Not Queen Alexandra's Mystery Amethyst Tiara

Tiara Tuesday: Queen Alexandra’s Mystery Amethyst Tiara

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This one became a rabbit hole, folks. First, you start off by choosing a simple picture labeled “Queen Alexandra’s Amethyst Tiara.”

Then you dig around to see where that tiara is now.

Then you find some sources that say this is the same tiara worn by Queen Alexandra in the photo below, taken in 1889. Then you find other sources that disagree. Then you realize holy shit, these really are two different tiaras…but no one knows what the above tiara actually is, because everyone thinks it’s the tiara it’s not.

Then you realize that’s why some people refer to this as Queen Alexandra’s Mystery Amethyst Tiara.

Queen Alexandra's Mystery Amethyst Tiara

Deep breath.

Alexandra’s actual tiara, the one she wears in the photo above, contains seven Siberian amethysts, a gift from her brother-in-law, Tsar Alexander III. When Alexandra died in 1925, the tiara went to her oldest daughter, Louise, the Duchess of Fife.

Louise didn’t need to fuck around with semi-precious stones, however, because she owned this.

She passed the tiara to her second daughter, Maud, Countess of Southesk.

Where Is the Tiara Today?

Maud died in 1945 and her jewels were auctioned off in 1946. The tiara sold for £1,750 pounds ($98,867 in today’s dollars). It was bought by someone who isn’t me and has never been seen again. Maybe it fell into that same weird time trap Claire fell into in Outlander? Maud and her husband did live on a farm in Scotland, to the east of the Highlands. It’s not out of the realm of possibility.

Maybe this tiara fell into that same weird time trap Claire fell into in Outlander. Maud and her husband did live on a farm in Scotland, to the east of the Highlands. It’s not out of the realm of possibility.

WTF Postscript: To all the people online who label the mystery tiara as Alexandra’s tiara…if it hasn’t been seen since 1946 and no one knows who owns it, how could anyone have a modern, high-res photo of the thing? Just a question.

So What the Hell Is the Tiara in the Top Photo?

After an hour or so of research, I found it. It’s a 1910 Cartier tiara on display in Museo degli Argenti, housed in a wing of the Pitti Palace in Florence. How the hell did it get there and whose the hell was it?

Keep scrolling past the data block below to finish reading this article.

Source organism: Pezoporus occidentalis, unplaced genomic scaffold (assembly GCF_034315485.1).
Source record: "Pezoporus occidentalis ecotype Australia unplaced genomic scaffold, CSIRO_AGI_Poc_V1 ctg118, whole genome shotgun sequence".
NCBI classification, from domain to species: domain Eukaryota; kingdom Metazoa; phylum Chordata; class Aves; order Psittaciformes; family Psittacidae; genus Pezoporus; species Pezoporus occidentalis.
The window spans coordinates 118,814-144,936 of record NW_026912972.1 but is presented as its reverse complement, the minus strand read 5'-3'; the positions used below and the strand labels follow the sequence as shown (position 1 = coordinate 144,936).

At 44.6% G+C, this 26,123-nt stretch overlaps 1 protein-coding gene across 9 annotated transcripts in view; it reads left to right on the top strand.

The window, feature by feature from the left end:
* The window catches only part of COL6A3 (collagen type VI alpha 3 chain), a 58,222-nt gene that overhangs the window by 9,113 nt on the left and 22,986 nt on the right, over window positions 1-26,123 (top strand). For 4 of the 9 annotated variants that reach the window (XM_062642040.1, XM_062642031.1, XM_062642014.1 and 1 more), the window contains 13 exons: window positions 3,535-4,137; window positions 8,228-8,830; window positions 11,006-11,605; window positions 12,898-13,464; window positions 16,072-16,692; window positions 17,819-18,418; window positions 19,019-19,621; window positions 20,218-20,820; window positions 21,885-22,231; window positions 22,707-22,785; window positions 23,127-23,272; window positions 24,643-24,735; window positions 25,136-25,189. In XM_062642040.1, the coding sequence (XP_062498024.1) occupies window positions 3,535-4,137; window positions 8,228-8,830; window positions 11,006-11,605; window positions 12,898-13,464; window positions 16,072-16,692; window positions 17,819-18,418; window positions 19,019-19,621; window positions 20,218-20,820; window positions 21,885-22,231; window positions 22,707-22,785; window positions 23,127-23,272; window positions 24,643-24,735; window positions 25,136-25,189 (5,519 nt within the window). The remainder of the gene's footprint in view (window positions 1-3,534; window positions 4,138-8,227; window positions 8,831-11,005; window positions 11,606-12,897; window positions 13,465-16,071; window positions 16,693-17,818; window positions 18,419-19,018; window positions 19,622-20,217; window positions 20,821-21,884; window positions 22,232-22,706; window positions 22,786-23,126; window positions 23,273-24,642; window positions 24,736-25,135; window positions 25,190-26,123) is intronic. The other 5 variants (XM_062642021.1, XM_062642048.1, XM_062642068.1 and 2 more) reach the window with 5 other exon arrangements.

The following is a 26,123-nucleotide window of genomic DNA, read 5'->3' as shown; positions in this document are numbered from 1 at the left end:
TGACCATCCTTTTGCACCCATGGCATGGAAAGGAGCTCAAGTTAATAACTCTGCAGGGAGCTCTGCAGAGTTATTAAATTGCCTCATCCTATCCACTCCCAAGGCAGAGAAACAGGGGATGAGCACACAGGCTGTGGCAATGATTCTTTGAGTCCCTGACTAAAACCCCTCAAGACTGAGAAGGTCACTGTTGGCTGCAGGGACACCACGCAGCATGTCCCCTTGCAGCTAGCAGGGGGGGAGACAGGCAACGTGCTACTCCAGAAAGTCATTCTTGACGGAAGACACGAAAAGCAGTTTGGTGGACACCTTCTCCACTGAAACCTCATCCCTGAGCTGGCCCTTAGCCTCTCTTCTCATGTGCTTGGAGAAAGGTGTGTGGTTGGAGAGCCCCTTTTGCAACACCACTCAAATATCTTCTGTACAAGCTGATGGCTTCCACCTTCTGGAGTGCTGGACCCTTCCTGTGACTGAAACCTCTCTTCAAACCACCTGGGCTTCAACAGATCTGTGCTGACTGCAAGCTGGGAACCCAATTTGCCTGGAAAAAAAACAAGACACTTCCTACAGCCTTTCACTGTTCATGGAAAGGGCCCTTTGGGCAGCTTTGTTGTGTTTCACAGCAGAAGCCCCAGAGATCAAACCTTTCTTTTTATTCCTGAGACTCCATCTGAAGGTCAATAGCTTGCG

I have no idea.

How Would I Wear It?

It’s not my favorite tiara, I’ll tell you that. It’s delicate and graceful, but the diamonds are too small and spread out and the amethysts look like throat lozenges to me. That does make it an interesting sick-day tiara that you wear at home, on the couch, while you’re binge-watching Supernatural and mainlining cherry brandy. Wait. You’re not supposed to mainline cherry brandy when you’re sick? Well, shit. That might explain a few things.

In the meantime, the next time I come down with the flu, I’m grabbing this tiara, my favorite faux-fur blanket, and settling down with Netflix. Just pin that sucker to your head securely enough so you don’t chuck it across the room every time you sneeze.

That’s Queen Alexandra’s mystery amethyst tiara!

Want to suggest a tiara? Drop its name or a photo link into the comments. I’ll do my best to find something interesting in its history.

Image Credits

Alexandra, header image: Robert Jefferson Bingham, public domain via Wikimedia Commons
Alexandra, in tiara: W. & D. Downey, public domain via Wikimedia Commons

The Girl in the Tiara: The Sparkle Is Real

Love Royalty and Tiaras?

You might like my other site, The Girl in the Tiara. I created it to write about amazing royal women and their tiaras. It’s like Drunk History meets The Crown.


Tiara Tuesday Archives

Tiara Tuesday Archives

Visit the archives to read about more royal shenanigans. And by shenanigans, I mean war, revolution, betrayal, lust, murder, diamonds, and Princess Stéphanie’s chafing dish.

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I write thrillers, romance, historical fiction, tiara posts, and more. Right now, I'm working on a nonfiction trilogy: Grand Duchess Hilda of Baden, Grand Duchess Elizaveta Mikhailovna of Russia, and Princess Augusta of Brunswick.


    1. Author

      Hi, Suzanne! Thanks so much…I’m glad you liked the post. I love it when a tiara’s story has a bit of mystery and intrigue to it. So much fun to write about!

  1. Queen Mary’s/Marie Feodorovna’s  Russian Sapphire Bandeau… donned by Party Princess Mags…lost to time? pawned for gimlet?

    1. Author

      Hi Marc! Odds are this one is still in the queen’s jewelry vault. We know Margaret wore it with the centerpiece swapped out, as Queen Mary had (with the sapphire replaced by an emerald). She also wore what looks like the original sapphire centerpiece as a brooch. But no one’s seen either a brooch or the reconfigured tiara since. My guess is the tiara and the sapphire brooch were returned to Elizabeth’s closet after Margaret’s death. They’re probably gathering dust until a special occasion or new wearer emerges (as was the case with the diamond bandeau and emerald kokoshnik tiaras we saw at the royal weddings last year). I did see one source mention that Mary bought the tiara from Princess Nicholas of Greece. If this is true, I think this tiara may have originated with her mother, Grand Duchess Vladimir.

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